Fireworks could return next year to Everett’s waterfront for the Thunder on the Bay Independence Day show in Everett. (Sue Misao / Herald file)

Fireworks could return next year to Everett’s waterfront for the Thunder on the Bay Independence Day show in Everett. (Sue Misao / Herald file)

Everett council looks to fund fireworks, Jetty Island ferry

The Carl Gipson Senior Center and boosting library funding are also “quality of life” priorities.

EVERETT — Independence Day fireworks, Jetty Island ferry runs, library service, the senior center and more could return next year after the Everett City Council moved money to fund several “quality of life” events and programs.

Months of budget consternation and discussion amid a pandemic and a swift dip in sales tax revenue resulted in the council making some last revisions Nov. 25 before likely approving the $651 million budget Wednesday.

The 2021 budget includes cuts to almost every city department except the ranks of police officers in uniform, which could see an increase due to a $6 million federal grant, and the budget keeps in place dozens of layoffs and positions cut at the start of the COVID-19 public health crisis and subsequent drop in consumer spending.

The council spent the past month seeking ways to revive some of the city’s popular events, including a Fourth of July fireworks show and the free summer passenger ferry between the Port of Everett marina and Jetty Island. They were scrapped in 2020 because of the budget challenge and public health rules.

“Our community is looking to us to make good decisions and balance our priorities and balance our resources,” Councilmember Scott Murphy said at the Nov. 25 meeting. “There needs to be some quality of life and something to look forward to and some hopeful, fun activities.”

City leaders in May reduced Everett’s workforce through more than 50 voluntary separations and over 160 layoffs. Many of the employees who were laid off worked in seasonal positions or had duties that weren’t allowed during the state’s “Stay Home, Stay Healthy” orders. Salaries and benefits comprise some of the largest expenses in the city’s general fund, which pays for most city services, including administration, firefighters, parks and police.

In a 4-2 vote Nov. 25, the council reduced the city’s jail budget by $200,000 to help pay for other events and programs because members expect court operations to remain limited during the pandemic next year. Councilmembers Scott Bader and Liz Vogeli voted against the motion. Councilmember Jeff Moore was absent.

Bader supported the city staff’s jail budget proposal, which would have kept funding higher to account for a rise in jail bookings and lengths of stay, as well as increased costs at the Snohomish County Jail and jails in King and Yakima counties. Vogeli said she liked the “quality of life” events, but with sweeping layoffs and budget tightening, including labor union contract concessions totaling $500,000, she thought spending on non-essential things was imprudent.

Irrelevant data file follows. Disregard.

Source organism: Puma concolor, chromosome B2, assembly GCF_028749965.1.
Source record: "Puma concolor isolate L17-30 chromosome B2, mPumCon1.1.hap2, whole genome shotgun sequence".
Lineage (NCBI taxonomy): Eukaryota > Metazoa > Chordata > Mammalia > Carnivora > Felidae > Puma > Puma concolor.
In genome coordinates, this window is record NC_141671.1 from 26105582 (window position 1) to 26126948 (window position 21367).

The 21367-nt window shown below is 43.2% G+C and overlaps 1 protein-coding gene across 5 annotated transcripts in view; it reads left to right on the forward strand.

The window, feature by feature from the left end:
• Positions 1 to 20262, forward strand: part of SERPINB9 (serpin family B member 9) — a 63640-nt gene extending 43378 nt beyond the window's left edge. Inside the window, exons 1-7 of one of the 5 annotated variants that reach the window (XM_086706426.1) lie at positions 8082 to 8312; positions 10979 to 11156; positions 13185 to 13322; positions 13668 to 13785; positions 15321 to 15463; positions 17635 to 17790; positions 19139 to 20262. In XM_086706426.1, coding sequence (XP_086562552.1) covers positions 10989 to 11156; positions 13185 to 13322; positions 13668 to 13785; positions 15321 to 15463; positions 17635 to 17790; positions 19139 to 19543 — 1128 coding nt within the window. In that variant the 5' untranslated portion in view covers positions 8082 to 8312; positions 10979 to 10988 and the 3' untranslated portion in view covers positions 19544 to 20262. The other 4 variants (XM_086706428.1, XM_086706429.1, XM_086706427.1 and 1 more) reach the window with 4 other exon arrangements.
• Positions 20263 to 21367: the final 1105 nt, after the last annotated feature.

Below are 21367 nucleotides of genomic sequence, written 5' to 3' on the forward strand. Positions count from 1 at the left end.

“We were hoping for $1 million and (the unions) were able to give $500,000, and they’re not mandatory gifts,” Vogeli said. “They’re real people’s benefits and pay raises. … I’ve been on a Top Ramen budget, and you can’t afford the movies.”

Leslie Bringedahl grabs a bag containing books she and her husband Mark ordered June 17 after Everett Public Library Circulation Manager Carol puts them down on a wall for curbside pickup at the Everett Public Library main branch in Everett. (Andy Bronson / Herald file)

Leslie Bringedahl grabs a bag containing books she and her husband Mark ordered June 17 after Everett Public Library Circulation Manager Carol puts them down on a wall for curbside pickup at the Everett Public Library main branch in Everett. (Andy Bronson / Herald file)

A Washington State Supreme Court ruling that voter-approved Initiative 976’s $30 car tabs are unconstitutional means vehicle registration fees collected in 2020 can now be spent. While the case was being decided, the city didn’t spend about $1.5 million in car-tab revenue, in case it had to be refunded. To cover for some of that frozen money, the city council had moved about $542,175 from the general fund into a street improvement fund to pay for road work this year. Now, the council has allocated it toward the quality-of-life items.

In a 5-1 vote, the council added $80,250 for the Independence Day fireworks next year.

But the city council is waiting to see if partnerships form for some of the arts, culture and parks events and programs, including Jetty Island Days, Music at the Marina and movies at the parks, before it commits money.

After closing at the start of the pandemic in late March, the Carl Gipson Senior Center could reopen next year, depending on public health guidelines.

“We have an obligation to provide services to seniors in our community,” Councilmember Brenda Stonecipher said.

Similarly, library service could increase, thanks to an allocation of $300,000, which is less than what city staff estimated would fully restore service hours at both branches.

“I feel like the library is one of the few services provided by municipal government that is something that is simply not provided for by the private sector in any way, shape or form,” Stonecipher said.

City council meeting

A vote on the 2021 budget by the Everett City Council is on the regular meeting agenda on Wednesday. The council meets remotely starting at 6:30 p.m. People can listen to the meeting by calling 425-616-3920, Conference ID: 724-887-726#, or via the online stream by the Everett Channel at everettwa.gov/408/Everett-Channel.

Ben Watanabe: bwatanabe@heraldnet.com; 425-339-3037; Twitter @benwatanabe.

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